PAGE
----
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APFA calls for regulatory dividend

Robyn Hall

September 25, 2013

The dividend includes a number of steps APFA believes the Financial Conduct Authority should take in order to reflect the new financial advice sector post-RDR, to reduce the regulatory burden on advisers and boost the vitality of the industry both now and in the future.

APFA has written to Martin Wheatley, chief executive of the FCA, outlining the steps they want to see the FCA take as part of the dividend.

At a recent Treasury Select Committee meeting, Wheatley admitted concern about the availability of advice to consumers post-RDR, and acknowledged the issue needed addressing.

Chris Hannant, director general at APFA, said: “The aim of the RDR was to improve the delivery of investment advice for consumers.

“Higher professional standards now, and the elimination of commission bias, will reduce the risks that consumers face.

“For a risk based regulator like the FCA, reduced risk should entail reduced supervisory effort. In turn, this should mean lower costs – which we want to see passed on to advisers.

“In this new landscape, it needs to be easier for advisers to run their businesses and look after clients.

“This is not about lowering standards. This is about creating a vibrant environment where firms can grow, develop talent and encourage more young people to join the profession to provide the advisers of the future. It’s also about creating a sector which can look after consumers.

“There are a number of steps we think the FCA can take to reduce the regulatory burden on advisers, both directly, in terms of fees, and indirectly, in terms of supervision and compliance.

“We’ve set these out very clearly to the regulator, and we will be producing a regular flow of evidence so we can hold them to account on each one.”

APFA has outlined five initial steps it believes the FCA could take to help reduce the regulatory burden on adviser firms:

Reporting requirements – APFA wants the FCA to streamline the data it collects from advisers, and increase the time for reporting from six weeks to three months.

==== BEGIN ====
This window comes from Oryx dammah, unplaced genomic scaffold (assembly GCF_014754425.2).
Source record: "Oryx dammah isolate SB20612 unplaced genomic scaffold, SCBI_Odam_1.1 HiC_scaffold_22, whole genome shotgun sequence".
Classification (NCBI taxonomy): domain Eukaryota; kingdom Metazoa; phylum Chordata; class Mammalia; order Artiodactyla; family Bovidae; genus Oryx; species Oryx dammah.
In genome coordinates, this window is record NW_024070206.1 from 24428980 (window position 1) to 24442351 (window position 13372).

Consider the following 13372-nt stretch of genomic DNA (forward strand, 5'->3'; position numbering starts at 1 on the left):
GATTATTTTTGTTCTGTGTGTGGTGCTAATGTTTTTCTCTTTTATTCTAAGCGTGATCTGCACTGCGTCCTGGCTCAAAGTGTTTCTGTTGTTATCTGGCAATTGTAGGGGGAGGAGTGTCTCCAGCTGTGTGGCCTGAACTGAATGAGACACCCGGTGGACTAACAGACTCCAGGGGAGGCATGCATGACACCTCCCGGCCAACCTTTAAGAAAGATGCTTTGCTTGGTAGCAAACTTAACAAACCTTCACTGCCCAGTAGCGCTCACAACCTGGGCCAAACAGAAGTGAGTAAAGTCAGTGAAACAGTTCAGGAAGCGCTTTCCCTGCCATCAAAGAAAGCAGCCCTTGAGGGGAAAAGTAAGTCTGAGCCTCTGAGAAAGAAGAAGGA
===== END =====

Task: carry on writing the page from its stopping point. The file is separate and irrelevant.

Consumer credit – The FCA takes over responsibility for consumer credit in 2014, and APFA is calling on the FCA to ensure their regulatory approach reflects the different types of risk different firms present, rather than a ‘one size fits all’ strategy.

Longstop – The then-FSA gave a commitment to Parliament that the FCA would consider whether to investigate the case for a longstop as part of its business planning for 2014/15. APFA is calling on the FCA to make good on this commitment and to look again at the issue of a longstop for advisers.

FSCS threshold for investment intermediaries – APFA believes the case for increasing the FSCS threshold needs revisiting in light of the fall in adviser numbers.

Fees – APFA believes that following the RDR, the reduced risks to consumers means that less regulatory resource is needed to supervise advice firms and this should be reflected in the costs the FCA allocates to advisers in order to reduce their share of the bill.

APFA is also calling for is a period of stability for firms. Following the RDR, many advisers are still refining their business propositions and APFA believes a period of regulatory certainty is vital if advisers are going to adapt successfully. As such, APFA is asking the FCA to commit to a moratorium on major policy initiatives that affect the advice sector until 2015.


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